8. Well said, Mitch and others.

    I try to be grateful every day. It helps me view the world differently. As a Taoist, I believe in yin/yang and harmony. You can’t have darkness without lightness. We need both to be in harmony. There are no absolutes because anything absolute is death. Absolute lightness would be death, just like absolute darkness would be death. We need both.

    I accept the MAGA close-minded fever as a balance to the open-minded, liberal way of thinking. On X, I get comments from both regularly. I appreciate supporting comments and accept the negative comments. I try to smile at both!

  9. As the Professor frequently says, it’s complicated. The hateful speech, whether directed as me personally or to “other” collectively, creates an almost visceral repulsion. To engage may be dangerous, frustrating, frightening, disheartening, shocking, sorrowful, any or all of the above. I love my family/friends, but sometimes do not like them, or their actions/opinions. Trust lost, distance created and dismay at the likely future of the relationships make me pity us all.

  10. In a world that is increasingly Either/Or, this message resonates. Thanks for your continued wisdom in a world of uncertainty.

  11. I like to remember a trip to Paris from 2001, with my wife and 18-month-old son. We strollered him around town, popping up and down from Metro stations, and doing a _lot_ of walking. It was wonderful, but exhausting. (At Notre Dame, we spent more time sitting on the benches by the sandpits outside the cathedral watching my son play than touring the inside of it.)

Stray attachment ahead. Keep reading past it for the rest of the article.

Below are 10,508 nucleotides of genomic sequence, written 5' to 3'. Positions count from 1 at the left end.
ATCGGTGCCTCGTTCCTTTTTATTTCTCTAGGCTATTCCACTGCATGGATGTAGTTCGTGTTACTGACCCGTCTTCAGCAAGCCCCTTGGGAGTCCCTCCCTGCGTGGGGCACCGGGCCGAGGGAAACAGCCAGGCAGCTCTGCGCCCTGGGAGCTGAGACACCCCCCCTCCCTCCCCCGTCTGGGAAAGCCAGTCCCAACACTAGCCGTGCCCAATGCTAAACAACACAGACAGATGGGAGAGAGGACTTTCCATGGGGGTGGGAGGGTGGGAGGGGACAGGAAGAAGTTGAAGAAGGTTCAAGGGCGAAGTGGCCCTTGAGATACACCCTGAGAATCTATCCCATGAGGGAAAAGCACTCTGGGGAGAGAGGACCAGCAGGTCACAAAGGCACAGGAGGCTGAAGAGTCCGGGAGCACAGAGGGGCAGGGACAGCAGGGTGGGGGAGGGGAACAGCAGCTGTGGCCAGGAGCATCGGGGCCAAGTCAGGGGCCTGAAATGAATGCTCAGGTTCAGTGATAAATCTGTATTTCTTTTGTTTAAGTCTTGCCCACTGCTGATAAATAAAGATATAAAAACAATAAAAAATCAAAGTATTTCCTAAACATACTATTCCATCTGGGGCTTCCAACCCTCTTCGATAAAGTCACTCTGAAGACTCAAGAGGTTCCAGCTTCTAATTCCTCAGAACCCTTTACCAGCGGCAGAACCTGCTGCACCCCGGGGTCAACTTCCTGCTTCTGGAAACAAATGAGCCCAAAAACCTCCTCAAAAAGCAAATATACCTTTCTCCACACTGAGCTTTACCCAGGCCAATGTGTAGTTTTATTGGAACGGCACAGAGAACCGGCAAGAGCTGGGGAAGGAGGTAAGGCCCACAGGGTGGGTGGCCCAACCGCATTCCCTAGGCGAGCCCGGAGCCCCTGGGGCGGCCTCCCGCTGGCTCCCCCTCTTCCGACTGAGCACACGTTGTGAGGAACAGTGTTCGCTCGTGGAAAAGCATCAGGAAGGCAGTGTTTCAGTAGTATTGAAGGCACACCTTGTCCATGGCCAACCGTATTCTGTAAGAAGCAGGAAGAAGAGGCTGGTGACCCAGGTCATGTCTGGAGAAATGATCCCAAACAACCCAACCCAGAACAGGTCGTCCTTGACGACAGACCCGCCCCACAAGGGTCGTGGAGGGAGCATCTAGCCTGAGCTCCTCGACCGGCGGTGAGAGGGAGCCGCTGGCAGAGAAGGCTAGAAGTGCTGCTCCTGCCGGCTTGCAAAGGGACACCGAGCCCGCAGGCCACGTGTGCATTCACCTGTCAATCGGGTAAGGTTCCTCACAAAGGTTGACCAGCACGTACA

Encounter 1: On the first day in Paris, my wife went off to buy some fruit for my son at a tiny nearby grocery store. I stayed with my son. She was less sure of exchange rates and using her high-school French. She bought a single banana, and was charged 50 francs (~$10CDN). That was at least 10 times what it should have cost. The clerk recognized her difficulty and, rather than helping, took immediate advantage.

    Encounter 2: The next day, after returning from sightseeing, we stopped at a small convenience store in the middle of the block for supplies. It was on the way from the Metro station to our little hotel. Once we got to the hotel, we couldn’t find the chocolate bar my wife had gotten herself. We wrote it off; maybe we’d dropped it, or whatever. It was just a chocolate bar, after all. The next day, after returning from sightseeing, we of course followed the same path from the Metro to the hotel. Shortly after passing the convenience store, a man runs out of the store, flags us down, and gives us the chocolate bar. Apparently, we’d forgotten it on the counter, and he’d hung on to it, and been watching for us since then. It was just a chocolate bar, but… it wasn’t _just_ a chocolate bar. I tear up a little thinking about it even all these years later.

    So there are people who go out of their way to be awful, but thankfully, there are also people who go out of their way to be kind and decent. I try to be the latter; it costs very little, and honestly feels very good.

  12. As my health has declined, I’m amazed at how many angels I’ve found. Many of them are fans and voted for 45 twice. Many are liberals who speak of moving to Canada, if he wins in November. I don’t bring the topic of politics up with them, but I do talk about policy and suggest fixes. I also listen to what they say in

  13. Sorry again! It seems my first comment didn’t get posted, although I didn’t think I had used any offensive language. I was advised that my comment was being reviewed and would be posted when cleared. Essentially I noted that I had discovered angels on both sides. Don’t talk politics. Talk issues and listen to what they say in reply.

  14. This is a little off topic but I’m hoping that Sheila will discuss Project 2025 at some point. I don’t know how many people even know such a thing exists.
    It’s easy to think that Trump doesn’t have a plan because he’s all over the place in how he talks, but there is a plan. Maybe part of the plan is looking like you don’t have one. So you can install it without people realizing it until its too late. We definitely need a reasonable response to this “plan”.

Leave a Comment

Your email address will not be published. Required fields are marked *